Joiner knew enough not to worry. He knew that the desire for death—the easy way out, the only relief—was a symptom of depression, and although at least 2 percent of those diagnosed make suicide their final chart line, his father didn’t match the suicidal types he had learned about in school. He wasn’t weak or impulsive. He wasn’t a brittle person with bad genes and big problems. Suicide was understood to be for losers, basically, the exact opposite of men like Thomas Joiner Sr.—a successful businessman, a former Marine, tough even by Southern standards.

But Dad had left an unmade bed in a spare room, and an empty spot where his van usually went. By nightfall he hadn’t been heard from, and the following morning Joiner’s mother called him at school. The police had found the van. It was parked in an office lot about a mile from the house, the engine cold. Inside, in the back, the police found Joiner’s father dead, covered in blood. He had been stabbed through the heart.

The investigators found slash marks on his father’s wrists and a note on a yellow sticky pad by the driver’s seat. “Is this the answer?” it read, in his father’s shaky scrawl. They ruled it a suicide, death by “puncture wound,” an impossibly grisly way to go, which made it all the more difficult for Joiner to understand. This didn’t seem like the easy way out.

Back home for the funeral, Joiner’s pain and confusion were compounded by ancient taboos. For centuries suicide was considered an act against God, a violation of law, and a stain on the community. He overheard one relative advise another to call it a heart attack. His girlfriend fretted about his tainted DNA. Even some of his peers and professors—highly trained, doctoral-level clinicians—failed to offer a simple “my condolences.” It was as though the Joiner family had failed dear old Dad, killed him somehow, just as surely as if they had stabbed him themselves. To Joiner, however, the only real failing was from his field, which clearly had a shaky understanding of suicide.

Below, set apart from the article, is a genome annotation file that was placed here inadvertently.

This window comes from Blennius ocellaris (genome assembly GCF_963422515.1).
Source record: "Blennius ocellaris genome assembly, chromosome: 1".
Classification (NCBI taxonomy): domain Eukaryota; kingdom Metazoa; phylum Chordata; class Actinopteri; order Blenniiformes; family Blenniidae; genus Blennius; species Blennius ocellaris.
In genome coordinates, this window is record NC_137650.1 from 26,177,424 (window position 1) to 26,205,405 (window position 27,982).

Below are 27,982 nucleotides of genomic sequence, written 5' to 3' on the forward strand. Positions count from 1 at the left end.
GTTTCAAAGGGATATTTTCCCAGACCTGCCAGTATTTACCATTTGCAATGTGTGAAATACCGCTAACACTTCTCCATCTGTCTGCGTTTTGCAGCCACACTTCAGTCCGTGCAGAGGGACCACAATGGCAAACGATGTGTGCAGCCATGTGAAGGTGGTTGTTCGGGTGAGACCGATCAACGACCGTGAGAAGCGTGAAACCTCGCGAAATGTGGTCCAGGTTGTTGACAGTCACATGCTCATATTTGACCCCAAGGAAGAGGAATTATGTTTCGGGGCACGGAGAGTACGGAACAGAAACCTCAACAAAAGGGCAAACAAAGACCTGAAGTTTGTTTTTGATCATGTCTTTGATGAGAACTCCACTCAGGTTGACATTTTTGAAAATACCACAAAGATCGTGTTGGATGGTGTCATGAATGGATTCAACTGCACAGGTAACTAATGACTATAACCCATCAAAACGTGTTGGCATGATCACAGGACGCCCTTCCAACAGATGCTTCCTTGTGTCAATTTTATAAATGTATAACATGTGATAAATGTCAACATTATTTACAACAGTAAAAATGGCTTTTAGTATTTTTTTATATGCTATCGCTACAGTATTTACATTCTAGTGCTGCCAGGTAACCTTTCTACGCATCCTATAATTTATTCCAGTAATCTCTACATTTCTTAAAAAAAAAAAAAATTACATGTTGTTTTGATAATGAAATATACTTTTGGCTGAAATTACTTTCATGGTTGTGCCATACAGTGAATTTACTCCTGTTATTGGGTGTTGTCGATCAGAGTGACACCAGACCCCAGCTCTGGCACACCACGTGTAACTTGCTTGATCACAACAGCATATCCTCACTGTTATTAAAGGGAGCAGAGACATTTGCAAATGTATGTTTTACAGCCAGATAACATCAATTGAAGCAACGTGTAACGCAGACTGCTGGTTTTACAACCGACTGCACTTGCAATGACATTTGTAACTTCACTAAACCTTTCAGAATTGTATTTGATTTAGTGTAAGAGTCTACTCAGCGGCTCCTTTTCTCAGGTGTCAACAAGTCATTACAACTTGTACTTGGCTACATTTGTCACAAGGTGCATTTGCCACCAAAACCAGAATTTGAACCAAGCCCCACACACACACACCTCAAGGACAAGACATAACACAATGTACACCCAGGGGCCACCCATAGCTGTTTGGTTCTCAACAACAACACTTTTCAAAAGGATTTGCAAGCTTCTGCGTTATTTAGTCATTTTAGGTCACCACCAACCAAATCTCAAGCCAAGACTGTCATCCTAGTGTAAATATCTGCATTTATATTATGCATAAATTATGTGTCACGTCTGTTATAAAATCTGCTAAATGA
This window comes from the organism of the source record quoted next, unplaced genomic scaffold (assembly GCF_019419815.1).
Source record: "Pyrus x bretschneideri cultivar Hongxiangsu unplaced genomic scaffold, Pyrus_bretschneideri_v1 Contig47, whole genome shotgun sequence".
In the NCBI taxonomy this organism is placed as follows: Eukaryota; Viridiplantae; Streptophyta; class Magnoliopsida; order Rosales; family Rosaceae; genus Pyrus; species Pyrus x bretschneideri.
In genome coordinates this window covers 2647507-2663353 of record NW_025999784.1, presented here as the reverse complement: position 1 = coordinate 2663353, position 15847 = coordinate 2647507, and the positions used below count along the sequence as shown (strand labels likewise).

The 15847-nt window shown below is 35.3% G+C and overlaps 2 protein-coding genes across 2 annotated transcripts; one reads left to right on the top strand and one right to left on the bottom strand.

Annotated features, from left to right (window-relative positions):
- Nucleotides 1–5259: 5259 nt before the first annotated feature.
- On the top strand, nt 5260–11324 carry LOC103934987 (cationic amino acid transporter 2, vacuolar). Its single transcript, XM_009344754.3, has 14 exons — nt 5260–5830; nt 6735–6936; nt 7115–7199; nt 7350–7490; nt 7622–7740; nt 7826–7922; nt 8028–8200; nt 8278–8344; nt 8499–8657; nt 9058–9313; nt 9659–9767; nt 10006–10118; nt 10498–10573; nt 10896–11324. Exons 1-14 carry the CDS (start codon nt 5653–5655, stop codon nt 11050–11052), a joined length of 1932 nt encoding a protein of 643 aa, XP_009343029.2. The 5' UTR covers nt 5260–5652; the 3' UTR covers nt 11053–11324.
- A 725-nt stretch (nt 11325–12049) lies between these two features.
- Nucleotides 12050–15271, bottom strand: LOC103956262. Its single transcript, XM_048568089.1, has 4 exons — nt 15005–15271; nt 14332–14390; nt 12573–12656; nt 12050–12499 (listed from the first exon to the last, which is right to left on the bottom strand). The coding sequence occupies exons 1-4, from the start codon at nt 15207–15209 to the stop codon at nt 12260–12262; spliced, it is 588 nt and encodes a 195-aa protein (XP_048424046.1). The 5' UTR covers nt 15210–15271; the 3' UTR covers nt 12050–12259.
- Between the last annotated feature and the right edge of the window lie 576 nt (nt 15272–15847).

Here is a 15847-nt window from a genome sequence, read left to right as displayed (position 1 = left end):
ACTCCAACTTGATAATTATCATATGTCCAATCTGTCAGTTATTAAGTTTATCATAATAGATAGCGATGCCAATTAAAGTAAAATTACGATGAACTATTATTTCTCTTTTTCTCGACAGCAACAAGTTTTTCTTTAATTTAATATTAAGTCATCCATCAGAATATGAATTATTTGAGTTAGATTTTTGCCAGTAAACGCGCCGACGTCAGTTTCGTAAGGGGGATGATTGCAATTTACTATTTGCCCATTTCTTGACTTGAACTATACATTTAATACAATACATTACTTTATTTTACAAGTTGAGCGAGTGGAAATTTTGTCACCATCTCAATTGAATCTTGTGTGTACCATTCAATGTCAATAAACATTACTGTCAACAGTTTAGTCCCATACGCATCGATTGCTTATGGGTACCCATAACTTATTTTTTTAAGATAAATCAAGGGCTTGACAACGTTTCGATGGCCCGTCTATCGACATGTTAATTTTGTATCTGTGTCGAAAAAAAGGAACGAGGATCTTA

The entire article is a big read, but definately worth it! Check it out here on Newsweek

 

 

Can I Use My Phone During a Funeral?

A recent study by Co-operative Funeralcare in the UK under 2,000 people over 18 who had attended a funeral, found that funerals considered to be the most inappropriate function where a mobile phone may be used. Second and third were weddings and while driving. However one in six people actually do use their phone during a funeral anyway. Apparently even the Duchess of York was caught texting while attending Margaret Thatcher’s funeral.

 The study also showed that 40 percent of the respondents would not turn off their phone, albeit that a third of that sets their phone to silent. Most however claim they have left their phone on inadvertently, much like people forget to switch off while on a plane. One in six people also said they had seen people (frantically and embarrassed) trying to switch off their phone once it rang.

 In a different study, under funeral directors, it became apparent that one in five funerals gets interrupted by a mobile phone ringing. One ironic anecdote said the ringtone was “If You Are Happy and You Know it Clap Your Hands”.David Collingwood, operations director of Co-operative Funeralcare, said the use of mobiles had “become commonplace at events which would have been considered unthinkable only a few years ago. We are witnessing a cultural shift in society’s stance on funeral etiquette “.

 

It seems like we have double standards when it comes to using our phones at seemingly inappropriate moments and functions.

Source: The Guardian

What Happens When Tributes Are Made Too Soon..